On the subject of home recording. I think it’s really important for every singer song writer to get a mic that works the best (in which ever price range) for them instead of one that works against them.
Microphones all have their own EQ and sound. Certain frequencies get cut, some get boosted. If your voice is very mid and high frequency then you might not want a microphone that boost those frequencies. You want one that starts out sounding like you think you sound naturally. One that you don’t listen back to a recording of your voice and think, “I don’t sound like that” and then you need to do lots of EQing to get it back to sounding like you think you sound.
There so many mic choices out there now it can be confusing, dauntingly frustrating just trying to figure out where to start.
I would suggest getting the head phones that you use the most and have an idea of what they sound like with your voice and recorded music and taking them to your favorite music store that has a pro audio section. Probably best to do this on a slow day… early, maybe a Tuesday. Saturdays or mid days at lunch might not be a good idea… call ahead if you have to. Read up on reviews of some mics and write the brand and model number down. Ask friends what they use. And if you’ve been in a pro recording studio and liked the way your voice sounded, ask the engineer what that mic was and what the rest of the signal chain was (mic pre amp, compressor etc.). Keep in mind that they most likely have been doing it for a long time and their skill level might by high, it might take a long time and a lot of money to get the exact same sound they get but you want to be able to get the essence of the sound they did. Once you have some names and models ask the store if they have those mics? Or mics similar in all price ranges.
Just my opinion. There are great mics in all price ranges these days. For every $5000 mic there is a much cheaper $100 -1000 version. Might not be the same but the intended character is there.
To me there is very little difference between most mics from $200-1000, mostly build quality. When you jump up to $2000-3000 dollar mics you start to really notice something and you can keep going up the price range. There are some cool mics for different styles that work great too and are not that expensive. A sure SM7b is a great vocal mic for some situations and singers. It rejects lots of background noise and can take loud sounds very well. It’s used by lots of rock singers and a few producers who like to capture the singers with a live feel right in the control room with the monitors on. It’s not the best for all but it’s cool.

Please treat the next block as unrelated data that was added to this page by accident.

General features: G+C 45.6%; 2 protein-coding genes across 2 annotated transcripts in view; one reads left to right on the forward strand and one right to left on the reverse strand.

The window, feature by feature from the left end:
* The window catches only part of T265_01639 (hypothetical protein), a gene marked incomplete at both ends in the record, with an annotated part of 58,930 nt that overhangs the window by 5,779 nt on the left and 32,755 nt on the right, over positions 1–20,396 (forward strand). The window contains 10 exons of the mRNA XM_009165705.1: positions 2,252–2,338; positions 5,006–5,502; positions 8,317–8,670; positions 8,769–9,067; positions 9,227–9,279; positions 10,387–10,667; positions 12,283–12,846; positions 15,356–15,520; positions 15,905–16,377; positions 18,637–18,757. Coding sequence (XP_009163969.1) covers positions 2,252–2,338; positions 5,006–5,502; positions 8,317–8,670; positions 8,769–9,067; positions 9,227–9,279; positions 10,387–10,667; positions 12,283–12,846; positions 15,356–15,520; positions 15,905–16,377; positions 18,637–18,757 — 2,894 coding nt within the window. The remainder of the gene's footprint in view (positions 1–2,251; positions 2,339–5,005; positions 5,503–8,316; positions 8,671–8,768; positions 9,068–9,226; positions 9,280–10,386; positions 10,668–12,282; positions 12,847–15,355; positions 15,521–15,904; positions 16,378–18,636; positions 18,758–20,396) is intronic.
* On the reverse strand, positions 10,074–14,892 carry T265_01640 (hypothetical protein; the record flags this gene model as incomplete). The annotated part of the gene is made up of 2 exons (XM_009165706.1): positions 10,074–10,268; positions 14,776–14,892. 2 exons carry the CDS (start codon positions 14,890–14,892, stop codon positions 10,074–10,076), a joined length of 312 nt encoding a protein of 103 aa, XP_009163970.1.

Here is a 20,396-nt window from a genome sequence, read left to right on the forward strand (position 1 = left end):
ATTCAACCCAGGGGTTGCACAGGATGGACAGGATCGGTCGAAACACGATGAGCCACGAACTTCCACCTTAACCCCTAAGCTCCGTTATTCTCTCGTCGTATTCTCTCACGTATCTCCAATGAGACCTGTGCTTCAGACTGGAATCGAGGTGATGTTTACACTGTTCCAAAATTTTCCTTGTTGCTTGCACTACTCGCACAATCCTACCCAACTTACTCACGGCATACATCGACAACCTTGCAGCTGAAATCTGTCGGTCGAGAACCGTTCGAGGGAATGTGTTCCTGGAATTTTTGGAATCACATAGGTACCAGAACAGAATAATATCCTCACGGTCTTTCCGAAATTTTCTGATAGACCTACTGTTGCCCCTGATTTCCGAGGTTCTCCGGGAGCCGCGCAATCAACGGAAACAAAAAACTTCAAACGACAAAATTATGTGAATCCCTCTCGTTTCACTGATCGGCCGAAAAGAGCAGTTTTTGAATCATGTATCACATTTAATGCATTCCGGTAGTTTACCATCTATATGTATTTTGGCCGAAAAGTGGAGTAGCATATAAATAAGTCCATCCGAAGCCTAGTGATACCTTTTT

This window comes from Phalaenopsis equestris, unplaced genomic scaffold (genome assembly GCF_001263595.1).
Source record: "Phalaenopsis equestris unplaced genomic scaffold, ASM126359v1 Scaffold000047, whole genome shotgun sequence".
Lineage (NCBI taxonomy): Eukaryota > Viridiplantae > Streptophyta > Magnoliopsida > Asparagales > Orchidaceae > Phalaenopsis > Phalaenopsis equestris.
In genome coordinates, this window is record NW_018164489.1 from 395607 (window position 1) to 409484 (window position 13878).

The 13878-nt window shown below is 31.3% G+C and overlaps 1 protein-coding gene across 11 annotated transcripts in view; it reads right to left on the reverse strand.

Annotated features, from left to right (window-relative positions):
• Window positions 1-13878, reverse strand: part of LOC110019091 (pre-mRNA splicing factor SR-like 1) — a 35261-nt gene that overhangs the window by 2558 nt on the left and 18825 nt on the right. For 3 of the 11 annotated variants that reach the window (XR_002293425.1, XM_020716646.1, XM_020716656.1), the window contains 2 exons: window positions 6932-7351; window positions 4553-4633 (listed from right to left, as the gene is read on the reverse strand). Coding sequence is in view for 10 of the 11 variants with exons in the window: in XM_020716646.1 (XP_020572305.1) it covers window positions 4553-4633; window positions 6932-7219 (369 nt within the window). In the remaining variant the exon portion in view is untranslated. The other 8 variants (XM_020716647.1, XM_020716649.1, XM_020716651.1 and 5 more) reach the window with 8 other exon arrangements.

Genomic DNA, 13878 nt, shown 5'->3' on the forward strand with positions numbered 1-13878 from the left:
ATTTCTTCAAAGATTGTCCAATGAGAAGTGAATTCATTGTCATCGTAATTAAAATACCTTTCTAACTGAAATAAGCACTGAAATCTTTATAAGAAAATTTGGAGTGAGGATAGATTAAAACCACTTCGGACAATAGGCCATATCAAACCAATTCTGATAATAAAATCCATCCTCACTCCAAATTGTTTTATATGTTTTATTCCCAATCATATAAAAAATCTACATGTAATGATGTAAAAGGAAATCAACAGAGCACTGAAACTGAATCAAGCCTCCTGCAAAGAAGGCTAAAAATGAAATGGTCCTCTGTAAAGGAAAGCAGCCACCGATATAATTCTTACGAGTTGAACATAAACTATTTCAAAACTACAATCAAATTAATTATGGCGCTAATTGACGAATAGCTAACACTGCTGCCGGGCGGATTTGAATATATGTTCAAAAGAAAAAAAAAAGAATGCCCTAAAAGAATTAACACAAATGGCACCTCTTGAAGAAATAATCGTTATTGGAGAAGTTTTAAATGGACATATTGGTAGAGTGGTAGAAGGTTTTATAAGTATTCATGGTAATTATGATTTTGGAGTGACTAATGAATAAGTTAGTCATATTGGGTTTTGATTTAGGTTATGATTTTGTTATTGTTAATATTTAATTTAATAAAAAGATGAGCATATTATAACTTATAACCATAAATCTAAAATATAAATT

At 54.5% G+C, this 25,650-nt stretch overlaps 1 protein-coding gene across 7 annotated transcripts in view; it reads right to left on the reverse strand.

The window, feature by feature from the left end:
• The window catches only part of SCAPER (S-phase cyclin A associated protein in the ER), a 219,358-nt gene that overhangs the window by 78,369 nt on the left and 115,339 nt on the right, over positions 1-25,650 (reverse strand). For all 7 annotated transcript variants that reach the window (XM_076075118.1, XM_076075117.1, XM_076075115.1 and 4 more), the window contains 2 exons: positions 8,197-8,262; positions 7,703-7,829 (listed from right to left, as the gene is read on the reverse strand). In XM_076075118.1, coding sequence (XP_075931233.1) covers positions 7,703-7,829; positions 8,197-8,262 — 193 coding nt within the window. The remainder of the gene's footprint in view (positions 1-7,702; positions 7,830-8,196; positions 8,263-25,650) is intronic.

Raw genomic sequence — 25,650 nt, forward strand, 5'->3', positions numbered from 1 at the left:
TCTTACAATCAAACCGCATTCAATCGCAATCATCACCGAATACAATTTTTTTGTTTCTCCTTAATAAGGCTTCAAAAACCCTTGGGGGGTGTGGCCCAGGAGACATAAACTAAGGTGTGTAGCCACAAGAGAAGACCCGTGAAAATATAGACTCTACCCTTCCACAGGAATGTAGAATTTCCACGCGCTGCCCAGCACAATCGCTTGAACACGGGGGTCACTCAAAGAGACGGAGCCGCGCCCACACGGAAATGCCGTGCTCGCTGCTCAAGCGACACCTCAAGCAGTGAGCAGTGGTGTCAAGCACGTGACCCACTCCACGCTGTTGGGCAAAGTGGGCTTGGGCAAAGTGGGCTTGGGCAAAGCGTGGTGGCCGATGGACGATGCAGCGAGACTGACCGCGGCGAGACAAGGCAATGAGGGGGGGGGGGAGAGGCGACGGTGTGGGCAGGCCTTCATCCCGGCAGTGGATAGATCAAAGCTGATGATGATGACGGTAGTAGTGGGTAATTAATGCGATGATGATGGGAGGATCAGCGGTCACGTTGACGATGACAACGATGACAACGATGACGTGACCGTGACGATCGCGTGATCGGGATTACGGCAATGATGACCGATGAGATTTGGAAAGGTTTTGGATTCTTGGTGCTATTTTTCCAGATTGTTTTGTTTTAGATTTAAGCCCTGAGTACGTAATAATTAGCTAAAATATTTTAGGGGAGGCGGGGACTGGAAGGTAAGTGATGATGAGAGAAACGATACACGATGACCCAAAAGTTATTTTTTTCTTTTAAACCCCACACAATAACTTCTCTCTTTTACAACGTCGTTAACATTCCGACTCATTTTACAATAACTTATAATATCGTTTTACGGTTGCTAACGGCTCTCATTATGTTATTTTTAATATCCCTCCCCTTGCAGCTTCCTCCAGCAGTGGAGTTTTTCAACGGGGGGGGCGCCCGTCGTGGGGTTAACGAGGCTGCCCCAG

Back to the Music Store
Ask the store to set up a mixer with maybe 5-7 mics that you think from research might be the sound your looking for or recommended for your voice. Bring your headphones and plug them in and sing through each mic. Muting the channels with the ones that you’re not singing through. Find which ever mic sounds like you! That is the best place to start. It might be a $200 mic or a $2,000 mic. But you’ll know what’s best for you.
I once went to a friend’s home studio to try and help her get her recording set up together. Just for capturing and documenting her own songs. I feel all songwriters should be able to capture a simple version of their songs as best as possible. Maybe not for final release but to catalog and maybe send to someone to add more production and mix. When I got there she had been recording but wasn’t happy with a few things… mainly her vocal sound. After sorting out reverb and compression ratios she still didn’t like the vocal sound. It was still too brittle with no EQ being done. I had some mics with me and tried a few that I thought would go with her voice better than the $2,500 mic she had bought. She ended up liking the $400 mic I had with me over her more expensive one, or the other expensive mics I had with me. It sounded like her to begin with and it didn’t push the high frequencies that she didn’t like in her own voice. It also brought out some of the low frequencies that she wanted to hear in her voice… without EQing!
The other plus side is once you find that vocal mic that’s right for you, chances are you’ll be happier immediately after each recording. That means a lot less virtual knob turning trying to make it sound right. And you just may find that you can use that same mic to record your acoustic guitar, mandolin, hand percussion, etc.
You can certainly benefit a lot by simply choosing the right microphone!